"My more radical friends at the UP Baguio had chided me for being centrist as opposed to their stand to boycott the elections. During the eve of February 25, the entire 'vigilant' Baguio had a gathering at the Baguio Cathedral at the top of the city proper. The more progressive groups (mostly students and organized forces) were, not surprisingly, assigned to occupy the left side of the church with the centrist and right-leaning groups spilling out of the service into the right side of the cathedral. It was thus announced from the 'right' side of the cathedral that Marcos had indeed fled for Hawaii escorted by the Americans. (The moderates had better communications systems - this was after all pre-egalitarian-text-messaging).

"Shortly thereafter, delegates from the studentry, labor force, NGO's, church, etc. gathered in Taloy, Tuba to 'exorcise' the Marcos bust. We gathered in jeep loads to the foot of the bust where speeches and cultural presentations were exchanged. The main event would be the pouring of fresh blood from the sacrificial pig onto the cement monstrosity that was the Marcos bust. Much like the blood serving as a giant pin to the bust that was a giant voodoo doll. The Ibaloi representatives, (the Marcos bust was erected in Ibaloi ancestral land) proceeded to do a cañao. In a cañao, a sacrificial pig is butchered by an elder of the tribe. This elder or mambunong is a shaman/priest presiding over the ritual. The manner in which the animal is butchered depends on the occasion or purpose of the feast. The shaman aided by other males from the tribe slaughter the animal eliciting loud wails from the pig. The innards particularly the bile sac is 'read' by the elder for omens or signs from the Gods. When all is well, they methodically burn the pig then cut up the carcass to specific cuts for the varied dishes to be cooked. Blood is saved and sometimes mixed for dinuguan or for blood sausages called pinuneg. Most commonly the meat is boiled in water and salt and thus served with a bowlful of minced chillies and salt or soy sauce. Much to the appalled expressions of my lowlander friends, they were in fact admonished by our group leaders to partake of the food, with scoops of rice on cut out banana stalks for plates and pieces of cut bamboo as utensils. I remember thinking that even with the dictator out, much had still needed to be done to unite the nation -- culturally, psychologically, sociologically and above all, gastronomically, we were and still are a divided race.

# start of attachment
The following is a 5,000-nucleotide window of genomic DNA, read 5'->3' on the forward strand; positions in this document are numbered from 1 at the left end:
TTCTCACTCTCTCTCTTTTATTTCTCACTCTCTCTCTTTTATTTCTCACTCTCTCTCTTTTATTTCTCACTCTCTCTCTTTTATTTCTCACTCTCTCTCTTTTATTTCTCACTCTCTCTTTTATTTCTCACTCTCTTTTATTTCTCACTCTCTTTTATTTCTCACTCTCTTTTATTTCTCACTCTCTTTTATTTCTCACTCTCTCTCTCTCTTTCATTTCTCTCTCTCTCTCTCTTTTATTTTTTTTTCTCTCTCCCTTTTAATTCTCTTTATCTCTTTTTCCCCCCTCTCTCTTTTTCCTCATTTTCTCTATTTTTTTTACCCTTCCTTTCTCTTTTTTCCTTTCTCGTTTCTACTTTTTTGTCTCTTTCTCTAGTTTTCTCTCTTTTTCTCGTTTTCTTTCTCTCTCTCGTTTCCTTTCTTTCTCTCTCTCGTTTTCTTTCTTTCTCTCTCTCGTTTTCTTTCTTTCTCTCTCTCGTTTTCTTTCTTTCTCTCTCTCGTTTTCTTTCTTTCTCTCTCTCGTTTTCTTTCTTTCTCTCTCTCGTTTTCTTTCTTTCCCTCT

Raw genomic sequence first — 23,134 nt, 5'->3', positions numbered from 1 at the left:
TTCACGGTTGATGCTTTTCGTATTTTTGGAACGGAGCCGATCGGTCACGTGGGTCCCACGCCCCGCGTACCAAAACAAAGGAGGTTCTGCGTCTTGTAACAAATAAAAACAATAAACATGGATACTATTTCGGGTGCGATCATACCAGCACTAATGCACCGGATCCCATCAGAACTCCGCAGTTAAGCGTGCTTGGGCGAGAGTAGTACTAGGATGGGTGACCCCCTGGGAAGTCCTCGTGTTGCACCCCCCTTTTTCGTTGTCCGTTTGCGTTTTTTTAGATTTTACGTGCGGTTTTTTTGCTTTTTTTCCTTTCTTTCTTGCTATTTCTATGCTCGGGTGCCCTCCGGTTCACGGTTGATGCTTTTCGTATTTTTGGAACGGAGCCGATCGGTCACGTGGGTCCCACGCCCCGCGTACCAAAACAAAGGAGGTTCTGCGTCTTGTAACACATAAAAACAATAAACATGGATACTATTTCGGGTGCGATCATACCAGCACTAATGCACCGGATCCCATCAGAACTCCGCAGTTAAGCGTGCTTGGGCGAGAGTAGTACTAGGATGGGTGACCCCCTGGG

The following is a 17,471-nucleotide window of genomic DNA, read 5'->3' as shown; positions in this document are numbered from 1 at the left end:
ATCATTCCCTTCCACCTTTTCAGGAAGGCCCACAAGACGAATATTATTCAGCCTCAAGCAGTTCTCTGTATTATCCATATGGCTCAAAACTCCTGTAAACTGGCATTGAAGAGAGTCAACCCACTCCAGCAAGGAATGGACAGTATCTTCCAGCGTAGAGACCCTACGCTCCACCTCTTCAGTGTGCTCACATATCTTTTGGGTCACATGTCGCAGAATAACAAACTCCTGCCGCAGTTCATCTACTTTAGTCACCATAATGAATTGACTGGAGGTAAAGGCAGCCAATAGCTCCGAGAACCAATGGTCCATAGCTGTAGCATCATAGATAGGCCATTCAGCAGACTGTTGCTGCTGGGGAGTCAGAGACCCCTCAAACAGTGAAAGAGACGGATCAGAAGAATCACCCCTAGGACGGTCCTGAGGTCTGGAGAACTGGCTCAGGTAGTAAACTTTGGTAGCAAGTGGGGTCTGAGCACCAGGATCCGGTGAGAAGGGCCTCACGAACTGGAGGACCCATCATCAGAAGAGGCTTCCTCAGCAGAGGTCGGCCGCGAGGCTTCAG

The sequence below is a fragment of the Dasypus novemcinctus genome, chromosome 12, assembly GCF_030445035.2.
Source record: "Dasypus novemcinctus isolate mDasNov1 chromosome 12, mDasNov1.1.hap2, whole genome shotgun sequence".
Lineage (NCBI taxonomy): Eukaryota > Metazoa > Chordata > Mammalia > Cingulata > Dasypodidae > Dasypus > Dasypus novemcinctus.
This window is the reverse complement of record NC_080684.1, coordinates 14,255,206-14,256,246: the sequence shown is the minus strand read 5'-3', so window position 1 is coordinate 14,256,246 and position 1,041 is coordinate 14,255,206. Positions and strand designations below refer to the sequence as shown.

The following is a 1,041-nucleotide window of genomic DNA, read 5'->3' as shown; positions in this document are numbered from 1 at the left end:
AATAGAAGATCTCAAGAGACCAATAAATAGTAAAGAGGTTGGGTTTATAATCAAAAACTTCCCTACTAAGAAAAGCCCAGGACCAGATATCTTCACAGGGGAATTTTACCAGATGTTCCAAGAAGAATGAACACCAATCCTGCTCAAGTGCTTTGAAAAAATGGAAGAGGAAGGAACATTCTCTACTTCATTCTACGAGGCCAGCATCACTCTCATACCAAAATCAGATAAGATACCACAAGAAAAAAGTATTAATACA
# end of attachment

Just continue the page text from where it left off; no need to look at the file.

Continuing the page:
"But such was the character of EDSA 1 and 2: a spontaneous reaction of fed-up Filipinos eager to replace first a dictator and second time around a corrupt incompetent. But the provisions of food were just like the act of the gathering itself, spontaneous and from the heart. The infamous gathering of May 1, 2001 was engineered, planned and even catered. We all saw the styro trash that thronged the highway. We all heard of the matinee idol donating styro-packed lunches/dinners for the erap-crowd. Oh well. Erap's much publicized lunch with the urban poor on banana leaves and sans utensils was very good application of semiotics I must say. But that is what the former president excels at; image building, him being a former actor. He could have saved us a lot of trouble had he resigned at the onset of jueteng-gate. The great French chef Vatel opted to take his life in 1671 instead of facing a life of ignominy from serving a bad meal. Such was his dedication to his craft and sense of duty to those he served. Our politicians have lots to learn from Vatel.
"Today there is unrest in Muslim Mindanao and in the mountains of the Cordilleras. For as long as there are hungry mouths, there will be no peace."


  1. Your posting this last week was prescient, Martin! And now we have Marie Gloria Antoinette dining in Le Cirque for a cool $20,000!

  2. Grabe talaga! She's just like Imelda. If not worse. Hopping over to your blog now...